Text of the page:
Cisco's big about-face on cloud services

Three years after pledging not to, company is now becoming a cloud service provider with eyes on Amazon, Google

Three years ago as part of a comprehensive cloud strategy, Cisco pledged to address every aspect of cloud except services – it did not want to compete with customers. 

What changed?

Cisco is now getting into cloud services with a $1 billion, two year investment to expand its cloud business, including building a global Intercloud of public, private and hybrid cloud environments.  The Intercloud will be designed to deliver enterprise-class cloud IT services for businesses, service providers and resellers, with the ability to move application workloads between public, private and hybrid clouds and cloud providers (http://www.networkworld.com/community/blog/ciscos-1-billion-bet-cloud-may-pay?source=nww_rss).

+MORE ON NETWORK WORLD: Cisco puts enterprises under Insieme control +

The Intercloud will ostensibly compete for those workloads with Amazon Web Services. Cisco plans to move its own workloads, inherited from the acquisition of several companies that were AWS customers, from AWS to its own Intercloud, says Nick Earle, Cisco senior vice president of cloud sales and go-to-market.

Amazon is also a Cisco customer, Earle says.

“There’s money to be made around application differentiation,” Earle says, referring to the Intercloud’s emphasis on optimizing the performance of business applications like SAP HANA through Cisco’s recently announced Application Centric Infrastructure (ACI) APIs. “Workloads from smaller acquisitions that were hosted on AWS, we’re going to put them on our own Intercloud node.”

This is a reversal from a pledge made in December, 2010, by Lew Tucker, Cisco’s Cloud CTO, not to enter into the cloud services market and compete with the likes of Amazon, Google and other cloud providers. Cisco would instead focus on being an “arms supplier” to those firms by supplying infrastructure, lining up partners, and developing platforms and technologies to accelerate cloud adoption.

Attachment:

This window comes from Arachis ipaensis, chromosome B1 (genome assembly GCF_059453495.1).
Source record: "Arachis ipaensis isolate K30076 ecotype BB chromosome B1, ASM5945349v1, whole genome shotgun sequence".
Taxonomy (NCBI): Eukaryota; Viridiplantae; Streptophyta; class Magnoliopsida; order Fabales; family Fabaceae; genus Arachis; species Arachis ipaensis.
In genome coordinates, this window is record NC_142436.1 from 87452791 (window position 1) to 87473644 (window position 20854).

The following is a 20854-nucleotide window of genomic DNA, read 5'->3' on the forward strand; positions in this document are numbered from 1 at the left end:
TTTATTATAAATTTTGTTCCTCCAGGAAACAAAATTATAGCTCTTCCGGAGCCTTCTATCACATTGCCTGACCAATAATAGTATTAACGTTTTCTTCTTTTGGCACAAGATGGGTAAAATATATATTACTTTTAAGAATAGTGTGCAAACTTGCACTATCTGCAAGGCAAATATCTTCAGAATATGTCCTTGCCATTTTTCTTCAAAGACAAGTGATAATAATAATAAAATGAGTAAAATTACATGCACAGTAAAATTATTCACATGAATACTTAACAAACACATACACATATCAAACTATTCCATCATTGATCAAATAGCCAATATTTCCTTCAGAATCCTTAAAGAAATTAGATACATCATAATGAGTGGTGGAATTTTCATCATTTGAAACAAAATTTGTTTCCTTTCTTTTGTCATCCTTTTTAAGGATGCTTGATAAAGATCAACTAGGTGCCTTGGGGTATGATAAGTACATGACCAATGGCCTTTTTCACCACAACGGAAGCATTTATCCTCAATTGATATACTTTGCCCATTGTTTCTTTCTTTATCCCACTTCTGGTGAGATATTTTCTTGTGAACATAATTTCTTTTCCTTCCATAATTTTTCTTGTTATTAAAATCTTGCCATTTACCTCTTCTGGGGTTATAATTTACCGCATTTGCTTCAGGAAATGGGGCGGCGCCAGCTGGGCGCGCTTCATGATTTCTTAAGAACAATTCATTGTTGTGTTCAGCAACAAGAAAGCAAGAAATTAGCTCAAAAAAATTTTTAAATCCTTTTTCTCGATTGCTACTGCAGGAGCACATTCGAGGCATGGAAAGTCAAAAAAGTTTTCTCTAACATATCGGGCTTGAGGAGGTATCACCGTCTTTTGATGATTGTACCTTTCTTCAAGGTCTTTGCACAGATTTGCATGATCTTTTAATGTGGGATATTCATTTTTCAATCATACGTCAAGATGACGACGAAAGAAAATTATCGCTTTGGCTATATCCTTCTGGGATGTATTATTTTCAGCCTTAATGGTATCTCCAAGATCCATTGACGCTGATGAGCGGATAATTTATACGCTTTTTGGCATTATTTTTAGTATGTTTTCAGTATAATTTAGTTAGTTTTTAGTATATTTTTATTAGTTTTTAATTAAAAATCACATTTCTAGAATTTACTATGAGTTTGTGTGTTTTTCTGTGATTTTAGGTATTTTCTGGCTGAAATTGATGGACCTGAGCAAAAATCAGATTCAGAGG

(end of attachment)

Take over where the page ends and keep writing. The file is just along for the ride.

Earle says Intercloud fulfills that third prong and is an enabler for customers and partners, not a competitor.

“People building hybrid clouds is a big issue,” Earle says. “They want to get control back…and we’re enabling that. They can connect to us or to our Intercloud partners. This is designed so we’re not competing with partners; we built this based on briefings with our partners. We definitely built this in a way that gives choice to partners.”

Intercloud and Cisco Cloud Services partners include Telstra, Allstream, Canopy, Ingram Micro Inc., Logicalis Group, MicroStrategy, Inc., OnX Managed Services, SunGard Availability Services and Wipro Ltd.

Analysts say moving into cloud services is vital for Cisco’s ambitions to become the No. 1 IT company in the industry.

“They’ve been looking to become the No. 1 IT company for years,” says Zeus Kerravala of ZK Research. “Cloud is the way to do that.”

Kerravala also sees Intercloud and Cisco Cloud Services as an enabler for cloud providers, rather than a competitor.

“There could be channel conflict but Cisco’s managed that historically,” he says. “If done correctly, it’s something their partners need. Cisco doesn’t want to be one of the hundreds of cloud providers out there, it wants to be a catalyst for the cloud.”

Kerravala notes that Cisco has already played in the cloud services arena through SaaS offerings such as WebEx web conferencing, Meraki WLAN, Cisco Cloud Web Security, hosted collaboration and cloud DVR.

Earle says application-focused cloud services that include mobility among public, private and hybrid clouds is where the money is.

“The (profit) margin is in the applications, and solving hybrid cloud issues,” he says.

Jim Duffy has been covering technology for over 27 years, 22 at Network World. He also writes The Cisco Connection blog and can be reached on Twitter @Jim_Duffy.

Join the discussion
Be the first to comment on this article. Our Commenting Policies